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Original research
Estimating the environmental impact of disposable endoscopic equipment and endoscopes
  1. Sathvik Namburar1,
  2. Daniel von Renteln2,
  3. John Damianos1,
  4. Lisa Bradish3,
  5. Jeanne Barrett4,
  6. Andres Aguilera-Fish5,
  7. Benoit Cushman-Roisin6,
  8. Heiko Pohl1,4,5
  1. 1 Geisel School of Medicine, Dartmouth College, Hanover, New Hampshire, USA
  2. 2 Medicine, Centre Hospitalier de L\'Universite de Montreal, Montreal, Quebec, Canada
  3. 3 Endoscopy unit, Elliot Hospital, Manchester, New Hampshire, USA
  4. 4 Department of Gastroenterology, Dartmouth-Hitchcock Medical Center, Lebanon, New Hampshire, USA
  5. 5 Department of Gastroenterology, White River Junction VA Medical Center, White River Junction, Vermont, USA
  6. 6 Thayer School of Engineering at Dartmouth, Hanover, New Hampshire, USA
  1. Correspondence to Dr Heiko Pohl, Department of Gastroenterology, VAMC White River Junction, White River Junction, Vermont, USA;{at}


Objective Procedure-intense specialties, such as surgery or endoscopy, are a major contributor to the impact of the healthcare sector on the environment. We aimed to measure the amount of waste generated during endoscopic procedures and to understand the impact on waste of changing from reusable to single use endoscopes in the USA.

Design We conducted a 5-day audit (cross-sectional study) of all endoscopies performed at two US academic medical centres with low and a high endoscopy volume (2000 and 13 000 procedures annually, respectively). We calculated the average disposable waste (excluding waste from reprocessing) generated during one endoscopic procedure to estimate waste of all endoscopic procedures generated in the USA annually (18 million). We further estimated the impact of changing from reusable to single-use endoscopes taking reprocessing waste into account.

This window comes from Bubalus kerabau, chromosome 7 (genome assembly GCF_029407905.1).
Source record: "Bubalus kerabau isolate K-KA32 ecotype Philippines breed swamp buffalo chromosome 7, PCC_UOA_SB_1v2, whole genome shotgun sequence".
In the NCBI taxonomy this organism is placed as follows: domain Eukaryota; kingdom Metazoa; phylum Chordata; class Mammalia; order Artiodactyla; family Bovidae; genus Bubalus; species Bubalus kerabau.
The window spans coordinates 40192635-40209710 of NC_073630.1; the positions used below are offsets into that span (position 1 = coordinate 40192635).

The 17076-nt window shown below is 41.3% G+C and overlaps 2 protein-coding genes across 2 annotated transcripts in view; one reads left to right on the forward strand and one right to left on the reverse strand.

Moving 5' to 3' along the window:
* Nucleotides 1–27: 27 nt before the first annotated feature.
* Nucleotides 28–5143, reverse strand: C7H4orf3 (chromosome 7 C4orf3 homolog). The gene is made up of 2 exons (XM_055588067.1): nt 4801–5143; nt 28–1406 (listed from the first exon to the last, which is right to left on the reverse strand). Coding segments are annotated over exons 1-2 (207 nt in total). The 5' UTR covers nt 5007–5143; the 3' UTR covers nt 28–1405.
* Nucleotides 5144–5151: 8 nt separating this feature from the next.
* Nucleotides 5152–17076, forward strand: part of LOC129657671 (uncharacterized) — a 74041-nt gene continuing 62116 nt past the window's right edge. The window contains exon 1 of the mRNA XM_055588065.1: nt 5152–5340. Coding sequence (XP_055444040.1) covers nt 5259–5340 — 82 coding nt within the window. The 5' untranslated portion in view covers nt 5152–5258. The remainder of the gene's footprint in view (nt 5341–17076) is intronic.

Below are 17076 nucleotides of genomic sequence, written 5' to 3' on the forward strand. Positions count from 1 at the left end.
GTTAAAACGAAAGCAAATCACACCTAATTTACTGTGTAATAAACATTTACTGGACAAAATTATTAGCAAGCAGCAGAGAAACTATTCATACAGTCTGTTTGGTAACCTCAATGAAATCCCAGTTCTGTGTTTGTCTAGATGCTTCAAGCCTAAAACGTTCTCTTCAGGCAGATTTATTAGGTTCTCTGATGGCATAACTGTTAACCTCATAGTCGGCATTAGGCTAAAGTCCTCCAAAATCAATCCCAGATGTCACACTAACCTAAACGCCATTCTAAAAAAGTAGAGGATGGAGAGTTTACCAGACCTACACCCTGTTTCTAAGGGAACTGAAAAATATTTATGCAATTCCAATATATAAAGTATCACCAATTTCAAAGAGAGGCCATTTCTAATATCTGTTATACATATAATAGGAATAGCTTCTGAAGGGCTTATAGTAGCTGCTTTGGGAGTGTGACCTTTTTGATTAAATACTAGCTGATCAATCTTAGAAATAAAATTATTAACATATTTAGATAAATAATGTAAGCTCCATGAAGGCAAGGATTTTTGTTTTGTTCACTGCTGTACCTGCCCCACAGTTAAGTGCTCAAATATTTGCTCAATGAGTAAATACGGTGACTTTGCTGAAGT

Results 278 endoscopies were performed for 243 patients. Each endoscopy generated 2.1 kg of disposable waste (46 L volume). 64% of waste was going to the landfill, 28% represented biohazard waste and 9% was recycled. The estimated total waste generated during all endoscopic procedures performed in the USA annually would weigh 38 000 metric tons (equivalent of 25 000 passenger cars) and cover 117 soccer fields to 1 m depth. If all endoscopic procedures were performed with single-use endoscopes and accounting for reprocessing, the net waste mass would increase by 40%. Excluding waste from ancillary supplies, net waste generated from reprocessing and endoscope disposal would quadruple with only using single-use endoscopes.

Conclusion This quantitative assessment of the environmental impact of endoscopic procedures highlights that a large amount of waste is generated from disposable instruments. Transitioning to single-use endoscopes may reduce reprocessing waste but would increase net waste.

  • environmental health
  • endoscopy
  • endoscopic procedures

Data availability statement

Data are available on reasonable request. All data are under the auspices of Heiko Pohl ( and will be furnished upon reasonable request.

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Data availability statement

Data are available on reasonable request. All data are under the auspices of Heiko Pohl ( and will be furnished upon reasonable request.

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  • Contributors HP and DvR: planned and designed the study. SN, JD, LB, JB, AA-F and HP: data collection. HP, SN and DvR: data analysis. SN and HP: drafted the manuscript. All authors contributed to editing and finalising the manuscript. HP: guarantor.

  • Funding The authors have not declared a specific grant for this research from any funding agency in the public, commercial or not-for-profit sectors.

  • Competing interests The views expressed in this article are those of the authors and do not necessarily represent the views of the Department of Veterans Affairs or the US government.

  • Provenance and peer review Not commissioned; externally peer reviewed.

  • Supplemental material This content has been supplied by the author(s). It has not been vetted by BMJ Publishing Group Limited (BMJ) and may not have been peer-reviewed. Any opinions or recommendations discussed are solely those of the author(s) and are not endorsed by BMJ. BMJ disclaims all liability and responsibility arising from any reliance placed on the content. Where the content includes any translated material, BMJ does not warrant the accuracy and reliability of the translations (including but not limited to local regulations, clinical guidelines, terminology, drug names and drug dosages), and is not responsible for any error and/or omissions arising from translation and adaptation or otherwise.